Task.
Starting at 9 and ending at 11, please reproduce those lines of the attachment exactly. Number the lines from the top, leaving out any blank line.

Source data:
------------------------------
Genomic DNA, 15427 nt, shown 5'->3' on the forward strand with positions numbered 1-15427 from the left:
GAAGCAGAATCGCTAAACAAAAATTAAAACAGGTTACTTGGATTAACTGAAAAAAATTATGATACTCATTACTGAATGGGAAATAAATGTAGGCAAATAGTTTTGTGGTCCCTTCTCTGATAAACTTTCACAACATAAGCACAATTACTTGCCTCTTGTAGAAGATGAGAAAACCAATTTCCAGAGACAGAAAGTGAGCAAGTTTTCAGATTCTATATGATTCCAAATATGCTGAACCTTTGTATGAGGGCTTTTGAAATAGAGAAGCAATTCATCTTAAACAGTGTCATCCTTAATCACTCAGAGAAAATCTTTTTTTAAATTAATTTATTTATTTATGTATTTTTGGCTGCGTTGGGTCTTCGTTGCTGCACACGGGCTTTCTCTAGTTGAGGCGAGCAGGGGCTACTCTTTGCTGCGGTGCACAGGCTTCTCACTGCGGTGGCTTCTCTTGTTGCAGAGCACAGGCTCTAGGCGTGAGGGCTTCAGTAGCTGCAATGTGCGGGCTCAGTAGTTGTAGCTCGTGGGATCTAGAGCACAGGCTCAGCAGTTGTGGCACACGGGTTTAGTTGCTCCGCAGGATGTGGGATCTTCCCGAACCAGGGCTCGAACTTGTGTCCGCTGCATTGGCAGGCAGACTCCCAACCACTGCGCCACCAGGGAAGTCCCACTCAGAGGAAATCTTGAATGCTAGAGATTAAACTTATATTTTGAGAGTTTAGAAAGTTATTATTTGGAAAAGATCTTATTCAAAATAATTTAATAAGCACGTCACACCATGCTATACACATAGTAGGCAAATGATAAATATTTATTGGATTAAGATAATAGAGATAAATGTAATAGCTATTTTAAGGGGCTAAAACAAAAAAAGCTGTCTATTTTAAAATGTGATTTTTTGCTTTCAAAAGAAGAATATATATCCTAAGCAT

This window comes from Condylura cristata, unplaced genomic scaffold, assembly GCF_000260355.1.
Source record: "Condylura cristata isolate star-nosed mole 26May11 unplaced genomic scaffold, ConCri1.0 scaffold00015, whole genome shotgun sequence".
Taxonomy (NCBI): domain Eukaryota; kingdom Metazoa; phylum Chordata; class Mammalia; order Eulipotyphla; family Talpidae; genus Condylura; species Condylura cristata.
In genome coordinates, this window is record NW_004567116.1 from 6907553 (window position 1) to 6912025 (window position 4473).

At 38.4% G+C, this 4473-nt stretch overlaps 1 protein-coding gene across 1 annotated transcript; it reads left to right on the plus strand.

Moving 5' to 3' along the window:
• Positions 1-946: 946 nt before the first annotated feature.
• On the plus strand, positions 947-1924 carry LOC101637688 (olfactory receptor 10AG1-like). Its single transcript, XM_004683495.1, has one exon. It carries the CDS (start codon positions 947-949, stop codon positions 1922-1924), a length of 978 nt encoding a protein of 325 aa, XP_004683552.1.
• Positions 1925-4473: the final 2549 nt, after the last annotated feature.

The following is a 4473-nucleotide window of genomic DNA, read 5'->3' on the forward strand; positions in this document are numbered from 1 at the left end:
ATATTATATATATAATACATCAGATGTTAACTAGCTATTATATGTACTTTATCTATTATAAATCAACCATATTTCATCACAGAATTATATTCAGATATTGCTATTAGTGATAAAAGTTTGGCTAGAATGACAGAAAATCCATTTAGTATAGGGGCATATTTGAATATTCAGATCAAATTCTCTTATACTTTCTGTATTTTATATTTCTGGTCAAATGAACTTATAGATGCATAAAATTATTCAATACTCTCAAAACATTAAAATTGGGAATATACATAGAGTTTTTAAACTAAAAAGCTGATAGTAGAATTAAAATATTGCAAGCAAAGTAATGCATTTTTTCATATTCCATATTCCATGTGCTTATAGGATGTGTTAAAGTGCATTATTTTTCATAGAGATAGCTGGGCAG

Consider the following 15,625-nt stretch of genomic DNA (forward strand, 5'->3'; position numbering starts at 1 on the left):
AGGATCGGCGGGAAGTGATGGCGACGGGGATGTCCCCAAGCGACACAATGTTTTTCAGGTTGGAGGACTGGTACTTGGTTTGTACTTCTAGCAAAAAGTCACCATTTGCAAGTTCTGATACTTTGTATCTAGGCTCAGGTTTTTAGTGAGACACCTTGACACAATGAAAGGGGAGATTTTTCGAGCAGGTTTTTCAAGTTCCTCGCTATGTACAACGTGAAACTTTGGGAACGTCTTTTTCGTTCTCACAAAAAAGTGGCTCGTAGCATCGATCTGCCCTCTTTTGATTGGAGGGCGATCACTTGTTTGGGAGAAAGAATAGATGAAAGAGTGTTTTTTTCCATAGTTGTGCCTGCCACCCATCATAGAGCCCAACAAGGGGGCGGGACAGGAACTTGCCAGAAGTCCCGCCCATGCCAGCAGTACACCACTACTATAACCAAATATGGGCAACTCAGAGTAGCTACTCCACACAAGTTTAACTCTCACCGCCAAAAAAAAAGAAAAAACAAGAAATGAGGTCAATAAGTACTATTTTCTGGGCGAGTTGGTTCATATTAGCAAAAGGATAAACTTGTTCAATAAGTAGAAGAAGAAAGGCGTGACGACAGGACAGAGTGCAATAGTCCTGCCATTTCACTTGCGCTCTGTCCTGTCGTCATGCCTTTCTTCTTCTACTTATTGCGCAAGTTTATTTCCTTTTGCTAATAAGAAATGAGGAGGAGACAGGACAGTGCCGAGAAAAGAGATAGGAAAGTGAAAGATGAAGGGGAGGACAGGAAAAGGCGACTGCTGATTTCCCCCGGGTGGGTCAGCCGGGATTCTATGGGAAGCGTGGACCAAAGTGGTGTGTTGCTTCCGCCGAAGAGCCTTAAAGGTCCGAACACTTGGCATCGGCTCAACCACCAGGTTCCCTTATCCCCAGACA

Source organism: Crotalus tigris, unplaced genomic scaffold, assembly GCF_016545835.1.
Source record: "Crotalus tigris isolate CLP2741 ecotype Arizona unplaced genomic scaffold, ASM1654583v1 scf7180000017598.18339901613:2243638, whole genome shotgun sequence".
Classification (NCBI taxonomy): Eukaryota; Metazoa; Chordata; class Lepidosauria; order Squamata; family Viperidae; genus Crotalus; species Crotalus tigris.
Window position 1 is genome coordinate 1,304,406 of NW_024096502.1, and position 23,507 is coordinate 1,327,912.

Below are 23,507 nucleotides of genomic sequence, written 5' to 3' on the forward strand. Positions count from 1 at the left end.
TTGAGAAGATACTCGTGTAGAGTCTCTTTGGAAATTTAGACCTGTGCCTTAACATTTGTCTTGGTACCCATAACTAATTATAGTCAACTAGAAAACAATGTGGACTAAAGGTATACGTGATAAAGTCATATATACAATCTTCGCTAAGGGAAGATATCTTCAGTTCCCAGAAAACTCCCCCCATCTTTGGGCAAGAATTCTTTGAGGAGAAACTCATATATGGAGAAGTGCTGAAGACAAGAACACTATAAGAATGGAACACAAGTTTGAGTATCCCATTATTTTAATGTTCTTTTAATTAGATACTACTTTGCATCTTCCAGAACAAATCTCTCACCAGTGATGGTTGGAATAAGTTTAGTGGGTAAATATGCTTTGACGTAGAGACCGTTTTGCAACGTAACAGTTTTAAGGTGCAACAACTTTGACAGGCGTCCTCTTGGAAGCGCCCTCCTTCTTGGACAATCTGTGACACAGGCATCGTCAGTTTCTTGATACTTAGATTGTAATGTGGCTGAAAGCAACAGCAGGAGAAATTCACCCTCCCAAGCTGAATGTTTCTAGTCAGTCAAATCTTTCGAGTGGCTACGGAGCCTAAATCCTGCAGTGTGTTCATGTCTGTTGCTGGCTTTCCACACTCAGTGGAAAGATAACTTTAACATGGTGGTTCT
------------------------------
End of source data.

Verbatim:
• Positions 1-946: 946 nt before the first annotated feature.
• On the plus strand, positions 947-1924 carry LOC101637688 (olfactory receptor 10AG1-like). Its single transcript, XM_004683495.1, has one exon. It carries the CDS (start codon positions 947-949, stop codon positions 1922-1924), a length of 978 nt encoding a protein of 325 aa, XP_004683552.1.
• Positions 1925-4473: the final 2549 nt, after the last annotated feature.